Lending at Arm’s Length: How do Sovereign Ceiling Policies Really Matter for Corporate Borrowers?
68 Pages Posted: 4 Sep 2020 Last revised: 29 Aug 2022
Date Written: August 23, 2022
We examine the effect of firm credit rating downgrades on the pricing of syndicated bank loans following rating downgrades in the firms’ countries of domicile. We find that the sovereign ceiling policies used by credit rating agencies create a disproportionately adverse impact on the bounded firms’ borrowing costs relative to other domestic firms following their sovereign’s rating downgrade. We further show that information asymmetry between lenders and borrowers, as well as within the lending syndicate, constitutes an important mechanism through which the sovereign ceiling rule leads to higher loan spreads. However, we find that not all firms are equally penalized: relationship and cross-listed borrowers with subsidiaries in the lender’s country and borrowers operating in competitive industries are much less affected.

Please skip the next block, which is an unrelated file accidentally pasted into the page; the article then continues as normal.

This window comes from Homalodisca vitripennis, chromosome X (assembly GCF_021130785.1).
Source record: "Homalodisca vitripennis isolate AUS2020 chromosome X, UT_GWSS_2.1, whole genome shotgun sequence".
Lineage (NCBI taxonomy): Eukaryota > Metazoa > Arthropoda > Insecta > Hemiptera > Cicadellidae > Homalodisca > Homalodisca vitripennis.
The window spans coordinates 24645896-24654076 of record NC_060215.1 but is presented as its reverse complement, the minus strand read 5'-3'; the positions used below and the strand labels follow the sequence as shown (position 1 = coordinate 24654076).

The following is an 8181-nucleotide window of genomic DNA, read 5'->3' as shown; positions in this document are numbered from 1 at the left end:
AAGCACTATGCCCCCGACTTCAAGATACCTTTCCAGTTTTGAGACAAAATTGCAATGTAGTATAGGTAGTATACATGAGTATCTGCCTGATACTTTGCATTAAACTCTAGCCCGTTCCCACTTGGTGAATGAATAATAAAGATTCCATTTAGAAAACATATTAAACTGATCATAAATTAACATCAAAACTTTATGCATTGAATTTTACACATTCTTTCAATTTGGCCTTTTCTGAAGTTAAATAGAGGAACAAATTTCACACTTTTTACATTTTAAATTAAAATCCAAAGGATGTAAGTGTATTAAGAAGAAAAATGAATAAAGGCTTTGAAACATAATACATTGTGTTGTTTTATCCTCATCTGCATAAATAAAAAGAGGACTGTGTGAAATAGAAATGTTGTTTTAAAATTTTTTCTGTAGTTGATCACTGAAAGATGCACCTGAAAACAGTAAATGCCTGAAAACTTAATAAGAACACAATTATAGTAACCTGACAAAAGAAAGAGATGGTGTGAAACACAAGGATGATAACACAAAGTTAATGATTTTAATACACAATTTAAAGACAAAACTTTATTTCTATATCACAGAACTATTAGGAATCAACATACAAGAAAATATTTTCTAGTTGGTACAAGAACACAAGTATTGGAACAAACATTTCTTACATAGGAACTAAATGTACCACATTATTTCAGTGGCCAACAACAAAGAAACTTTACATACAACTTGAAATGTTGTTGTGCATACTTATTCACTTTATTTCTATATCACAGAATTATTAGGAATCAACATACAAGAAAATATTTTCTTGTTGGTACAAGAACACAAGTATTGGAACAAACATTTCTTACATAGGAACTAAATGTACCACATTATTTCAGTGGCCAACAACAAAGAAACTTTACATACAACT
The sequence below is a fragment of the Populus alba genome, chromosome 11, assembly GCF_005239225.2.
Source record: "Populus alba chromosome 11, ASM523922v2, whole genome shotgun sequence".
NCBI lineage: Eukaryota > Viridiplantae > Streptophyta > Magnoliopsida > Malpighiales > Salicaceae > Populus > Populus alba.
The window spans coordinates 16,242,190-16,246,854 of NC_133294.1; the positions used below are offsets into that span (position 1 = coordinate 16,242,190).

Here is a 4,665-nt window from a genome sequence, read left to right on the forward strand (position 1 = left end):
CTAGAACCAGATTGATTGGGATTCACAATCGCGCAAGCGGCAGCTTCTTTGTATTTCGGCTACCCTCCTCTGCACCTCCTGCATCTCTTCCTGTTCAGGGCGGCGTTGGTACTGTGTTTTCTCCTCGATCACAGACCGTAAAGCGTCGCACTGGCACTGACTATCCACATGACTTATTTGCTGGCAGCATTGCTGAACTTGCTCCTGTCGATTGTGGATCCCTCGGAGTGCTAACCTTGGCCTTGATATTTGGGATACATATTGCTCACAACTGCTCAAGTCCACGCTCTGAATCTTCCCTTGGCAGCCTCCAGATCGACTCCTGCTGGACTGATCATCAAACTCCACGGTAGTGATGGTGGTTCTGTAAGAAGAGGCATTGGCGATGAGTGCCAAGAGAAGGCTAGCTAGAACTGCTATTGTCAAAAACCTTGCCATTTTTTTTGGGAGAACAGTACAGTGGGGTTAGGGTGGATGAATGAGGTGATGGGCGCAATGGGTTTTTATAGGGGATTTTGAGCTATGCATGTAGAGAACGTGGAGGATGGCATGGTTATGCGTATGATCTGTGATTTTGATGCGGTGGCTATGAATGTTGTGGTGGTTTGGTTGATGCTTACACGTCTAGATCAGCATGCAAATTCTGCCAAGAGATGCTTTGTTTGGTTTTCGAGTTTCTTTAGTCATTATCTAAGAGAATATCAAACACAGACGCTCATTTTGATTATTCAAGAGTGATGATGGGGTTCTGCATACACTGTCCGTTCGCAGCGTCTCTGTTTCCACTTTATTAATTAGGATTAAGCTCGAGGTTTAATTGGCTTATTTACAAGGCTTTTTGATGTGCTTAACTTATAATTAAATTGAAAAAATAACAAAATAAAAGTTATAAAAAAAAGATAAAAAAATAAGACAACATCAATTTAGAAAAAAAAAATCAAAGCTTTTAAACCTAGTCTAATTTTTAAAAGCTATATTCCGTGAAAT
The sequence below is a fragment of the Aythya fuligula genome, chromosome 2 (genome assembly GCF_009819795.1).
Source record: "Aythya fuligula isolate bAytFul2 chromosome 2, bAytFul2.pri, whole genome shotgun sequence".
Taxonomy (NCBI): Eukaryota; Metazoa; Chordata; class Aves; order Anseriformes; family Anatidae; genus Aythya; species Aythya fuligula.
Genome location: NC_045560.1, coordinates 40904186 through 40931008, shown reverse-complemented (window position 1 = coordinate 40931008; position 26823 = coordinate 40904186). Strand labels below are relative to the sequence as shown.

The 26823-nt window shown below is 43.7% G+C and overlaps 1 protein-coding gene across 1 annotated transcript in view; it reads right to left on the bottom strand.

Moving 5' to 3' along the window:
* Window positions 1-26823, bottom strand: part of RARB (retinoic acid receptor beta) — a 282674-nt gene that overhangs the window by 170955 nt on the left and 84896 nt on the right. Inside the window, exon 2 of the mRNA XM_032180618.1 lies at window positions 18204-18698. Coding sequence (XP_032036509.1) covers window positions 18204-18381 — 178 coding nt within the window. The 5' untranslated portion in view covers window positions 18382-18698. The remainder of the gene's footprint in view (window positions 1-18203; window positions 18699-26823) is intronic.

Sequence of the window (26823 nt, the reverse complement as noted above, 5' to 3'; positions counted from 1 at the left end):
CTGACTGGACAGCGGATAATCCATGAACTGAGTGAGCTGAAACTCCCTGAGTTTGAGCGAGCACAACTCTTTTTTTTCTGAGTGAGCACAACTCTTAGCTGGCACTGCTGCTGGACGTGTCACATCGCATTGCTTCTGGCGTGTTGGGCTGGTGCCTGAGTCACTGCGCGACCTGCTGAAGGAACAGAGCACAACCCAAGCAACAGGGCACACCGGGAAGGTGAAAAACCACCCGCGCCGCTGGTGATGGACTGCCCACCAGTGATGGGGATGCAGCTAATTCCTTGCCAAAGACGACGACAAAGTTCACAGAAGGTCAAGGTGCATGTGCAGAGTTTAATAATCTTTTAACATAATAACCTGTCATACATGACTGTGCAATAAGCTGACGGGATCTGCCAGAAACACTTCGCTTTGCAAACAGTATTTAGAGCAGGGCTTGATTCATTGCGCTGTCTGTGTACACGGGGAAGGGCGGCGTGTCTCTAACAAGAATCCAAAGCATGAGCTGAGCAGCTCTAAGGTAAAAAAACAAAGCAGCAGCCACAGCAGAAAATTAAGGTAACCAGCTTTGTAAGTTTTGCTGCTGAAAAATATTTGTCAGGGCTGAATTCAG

Keywords: Credit ratings, Sovereign ceiling, Bank credit, Relationship lending, Foreign-currency lending, Firm credit constraints
JEL Classification: F34, G21, G24, G28, G32, H63
Suggested Citation: Suggested Citation